It is reasonable to credit Al-Arian with giving Bush a key to the White House.

Fortunately, his attorney won a plea bargain that retained his stellar standing for human rights, as well as his personal honor and dignity. Unfortunately, the presiding judge, James Moody, in pronouncing sentence, engaged in an astounding, unseemly rant, hurling unwarranted vituperation at the prisoner and, worst of all, ordering him confined an additional 19 months—the maximum allowed by law—before deportation. Judge Moody rejected the recommendation that confinement be limited to time served, a position endorsed by the prosecution. In what seems an echo of this injudicial rhetoric, Al-Arian is now removed from the Tampa jail—where I interviewed him in February—to worse quarters in the Tallahassee federal prison—virtual solitary confinement in a cell reserved for prisoners who might endanger other convicts.

From day one, many observers believed Al-Arian was marked to be a prize trophy in the war against terror. He was a high-profile, aggressive Palestinian activist for Palestinian justice long before 9/11 and the enactment of the PATRIOT Act. Moreover, he was a Muslim who had lived in the United States for 30 years without becoming a citizen. [He explained that he wanted citizenship only in an independent Palestine.]

Now for the supreme irony: the same professor Sami Al-Arian was a key figure in the same George W. Bush’s election to the presidency in 2000.

Although I had met Al-Arian on several earlier occasions, he first entered my life forcefully six years ago, in the afterglow of Republican Bush’s victory. Like millions of Americans, myself included, Al-Arian supported Bush because the candidate’s campaign statements suggested that he would be more likely to support a balanced U.S. policy in the Middle East than his opponent, Democrat Al Gore. Prompted by that reasoning, Al-Arian went to work persuading Florida Muslims to forego their usual preference for Democratic candidates by supporting Bush.

After voting booths closed, Florida emerged as the key state. As every adult will remember, when the votes were counted in other states, the electoral college decision awaited the vote total in Florida, Al-Arian’s place of residence, where he had already established his reputation as a forceful, effective leader of Florida Muslims. On election day, he masterfully mustered the Florida Muslim vote for Bush. A poll Al-Arian conducted showed that 91 percent of Muslims supported Bush. A survey by the Council on American Islamic Relations showed that 20,600 of the votes Bush received in Florida were cast by first-time voters. In all, Florida voters provided a startling plurality of 65,000 votes for Bush, more than four times his final margin as reported to the U.S. Supreme Court, where the final decision for Bush occurred.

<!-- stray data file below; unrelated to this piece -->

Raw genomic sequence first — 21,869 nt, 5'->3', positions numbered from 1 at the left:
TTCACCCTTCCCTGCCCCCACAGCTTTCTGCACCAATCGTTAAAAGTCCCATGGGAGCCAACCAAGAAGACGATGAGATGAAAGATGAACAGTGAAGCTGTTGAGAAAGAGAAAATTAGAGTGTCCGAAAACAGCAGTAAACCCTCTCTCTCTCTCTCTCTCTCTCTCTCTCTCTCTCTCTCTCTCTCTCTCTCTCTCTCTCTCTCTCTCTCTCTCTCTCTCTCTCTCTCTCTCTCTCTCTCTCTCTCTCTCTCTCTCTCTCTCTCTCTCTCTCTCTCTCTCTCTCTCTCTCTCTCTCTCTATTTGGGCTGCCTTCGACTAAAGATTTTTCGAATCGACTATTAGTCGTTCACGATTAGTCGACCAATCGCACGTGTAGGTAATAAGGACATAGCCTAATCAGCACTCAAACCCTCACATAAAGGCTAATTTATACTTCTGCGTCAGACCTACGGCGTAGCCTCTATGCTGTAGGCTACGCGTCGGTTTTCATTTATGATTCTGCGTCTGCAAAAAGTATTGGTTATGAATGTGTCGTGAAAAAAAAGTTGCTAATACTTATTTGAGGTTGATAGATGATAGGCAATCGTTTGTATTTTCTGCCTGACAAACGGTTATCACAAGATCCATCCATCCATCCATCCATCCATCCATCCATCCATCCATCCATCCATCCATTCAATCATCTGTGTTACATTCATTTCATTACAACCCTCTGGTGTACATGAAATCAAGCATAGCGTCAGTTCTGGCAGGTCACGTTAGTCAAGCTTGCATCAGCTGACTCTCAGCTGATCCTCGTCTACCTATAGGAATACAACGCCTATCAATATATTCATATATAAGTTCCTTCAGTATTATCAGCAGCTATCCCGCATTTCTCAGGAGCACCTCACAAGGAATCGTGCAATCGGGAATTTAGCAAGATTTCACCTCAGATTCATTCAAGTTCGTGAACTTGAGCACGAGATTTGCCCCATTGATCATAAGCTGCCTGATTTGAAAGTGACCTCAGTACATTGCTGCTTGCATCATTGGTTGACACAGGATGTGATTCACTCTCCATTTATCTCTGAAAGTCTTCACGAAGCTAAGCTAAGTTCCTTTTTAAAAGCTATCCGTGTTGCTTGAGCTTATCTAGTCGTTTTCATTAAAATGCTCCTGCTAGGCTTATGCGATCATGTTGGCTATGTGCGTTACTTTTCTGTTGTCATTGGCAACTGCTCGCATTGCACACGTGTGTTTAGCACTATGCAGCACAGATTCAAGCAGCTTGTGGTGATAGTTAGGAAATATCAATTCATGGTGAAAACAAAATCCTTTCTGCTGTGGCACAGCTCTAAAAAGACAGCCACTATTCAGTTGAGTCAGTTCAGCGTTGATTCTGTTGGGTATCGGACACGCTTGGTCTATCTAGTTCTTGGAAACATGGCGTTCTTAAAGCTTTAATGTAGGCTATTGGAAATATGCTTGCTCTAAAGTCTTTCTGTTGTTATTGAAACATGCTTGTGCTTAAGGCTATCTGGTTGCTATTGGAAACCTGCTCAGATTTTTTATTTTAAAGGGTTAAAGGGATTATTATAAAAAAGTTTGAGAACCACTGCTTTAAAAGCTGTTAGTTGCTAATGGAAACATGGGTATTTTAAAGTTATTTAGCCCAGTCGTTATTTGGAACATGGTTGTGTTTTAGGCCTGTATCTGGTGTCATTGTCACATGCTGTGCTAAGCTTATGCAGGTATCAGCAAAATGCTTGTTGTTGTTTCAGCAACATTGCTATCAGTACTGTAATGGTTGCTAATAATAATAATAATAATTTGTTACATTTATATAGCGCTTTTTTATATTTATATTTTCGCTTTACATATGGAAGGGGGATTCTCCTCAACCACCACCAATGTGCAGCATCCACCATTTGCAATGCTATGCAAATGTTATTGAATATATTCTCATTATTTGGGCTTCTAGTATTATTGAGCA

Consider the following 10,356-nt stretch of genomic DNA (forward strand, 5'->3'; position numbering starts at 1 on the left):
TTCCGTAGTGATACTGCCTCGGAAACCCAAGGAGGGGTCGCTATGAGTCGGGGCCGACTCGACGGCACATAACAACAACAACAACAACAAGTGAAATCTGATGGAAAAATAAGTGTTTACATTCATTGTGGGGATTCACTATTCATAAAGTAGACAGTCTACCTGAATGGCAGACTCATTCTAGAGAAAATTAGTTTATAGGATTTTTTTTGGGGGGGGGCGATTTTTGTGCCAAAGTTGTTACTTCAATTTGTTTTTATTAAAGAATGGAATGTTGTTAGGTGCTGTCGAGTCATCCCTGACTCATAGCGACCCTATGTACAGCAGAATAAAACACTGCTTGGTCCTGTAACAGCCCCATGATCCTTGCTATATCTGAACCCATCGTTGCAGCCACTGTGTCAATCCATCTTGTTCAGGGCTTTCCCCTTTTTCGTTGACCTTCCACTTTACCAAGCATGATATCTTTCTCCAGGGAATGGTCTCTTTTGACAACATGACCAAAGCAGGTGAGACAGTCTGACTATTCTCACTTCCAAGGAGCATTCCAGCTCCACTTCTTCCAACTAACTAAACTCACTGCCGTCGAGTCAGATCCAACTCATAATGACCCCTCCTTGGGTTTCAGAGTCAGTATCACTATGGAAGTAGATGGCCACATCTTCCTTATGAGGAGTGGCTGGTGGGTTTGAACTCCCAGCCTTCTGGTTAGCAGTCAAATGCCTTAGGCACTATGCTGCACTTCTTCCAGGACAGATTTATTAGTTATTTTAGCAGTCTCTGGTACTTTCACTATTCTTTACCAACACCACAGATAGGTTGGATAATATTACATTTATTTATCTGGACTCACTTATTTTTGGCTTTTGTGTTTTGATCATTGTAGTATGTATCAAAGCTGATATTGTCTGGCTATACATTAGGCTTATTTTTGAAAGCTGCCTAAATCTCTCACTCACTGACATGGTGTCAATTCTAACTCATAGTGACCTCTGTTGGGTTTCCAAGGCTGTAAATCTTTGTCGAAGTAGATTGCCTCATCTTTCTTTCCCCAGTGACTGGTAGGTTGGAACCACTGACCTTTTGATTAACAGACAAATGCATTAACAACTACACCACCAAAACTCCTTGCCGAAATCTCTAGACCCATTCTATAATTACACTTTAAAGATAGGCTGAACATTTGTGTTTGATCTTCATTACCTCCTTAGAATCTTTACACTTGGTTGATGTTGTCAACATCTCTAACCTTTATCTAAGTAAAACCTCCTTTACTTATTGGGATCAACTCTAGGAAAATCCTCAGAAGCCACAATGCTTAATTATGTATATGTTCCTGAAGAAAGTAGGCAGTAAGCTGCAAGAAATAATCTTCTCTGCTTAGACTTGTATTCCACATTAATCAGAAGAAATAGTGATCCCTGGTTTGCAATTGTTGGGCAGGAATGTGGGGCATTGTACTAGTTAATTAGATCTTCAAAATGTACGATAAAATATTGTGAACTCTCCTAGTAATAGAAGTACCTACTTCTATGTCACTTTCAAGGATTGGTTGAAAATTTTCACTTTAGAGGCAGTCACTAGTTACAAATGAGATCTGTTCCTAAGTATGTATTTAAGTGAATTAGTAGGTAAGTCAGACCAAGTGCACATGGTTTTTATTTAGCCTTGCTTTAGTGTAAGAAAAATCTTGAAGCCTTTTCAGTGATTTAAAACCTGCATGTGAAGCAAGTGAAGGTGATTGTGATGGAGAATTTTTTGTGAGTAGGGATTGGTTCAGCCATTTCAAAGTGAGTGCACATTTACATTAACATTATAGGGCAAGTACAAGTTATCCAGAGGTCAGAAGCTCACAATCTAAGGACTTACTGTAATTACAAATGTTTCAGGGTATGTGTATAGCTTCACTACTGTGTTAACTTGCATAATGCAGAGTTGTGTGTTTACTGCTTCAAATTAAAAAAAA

If Florida Muslims had not been energized by the pro-Bush enthusiasm of Al-Arian and his campaign team, Gore would have been elected president. It is reasonable, therefore, to credit Al-Arian with giving Bush a key to the White House. Now he languishes in a prison cell reserved for troublemakers—the undeserving victim of Bush’s frantic quest for a trophy of the terrorism war. The Al-Arian episode is one of the most miserable and depressing among the grotesque absurdities that have flooded the nation since the 9/11 horror.

Al-Arian’s arrest, incarceration and eventual banishment to some other country—not yet identified—amount to an ugly maladministration of justice that mocks one of America’s most noble principles—equal justice for all. In a more civil moment in history, Al-Arian never would have been arrested or marked for deportation. Truly a modern-day Tom Paine, he would be saluted for his assistance to victims of oppression and fidelity to America’s enduring principles. 

Former Congressman Paul Findley (R-IL) is the author of five books, including They Dare to Speak Out: People and Institutions Confront Israel’s Lobby and Silent No More: Confronting America’s False Images of Islam, both available from the AET Book Club. He resides in Jacksonville, IL.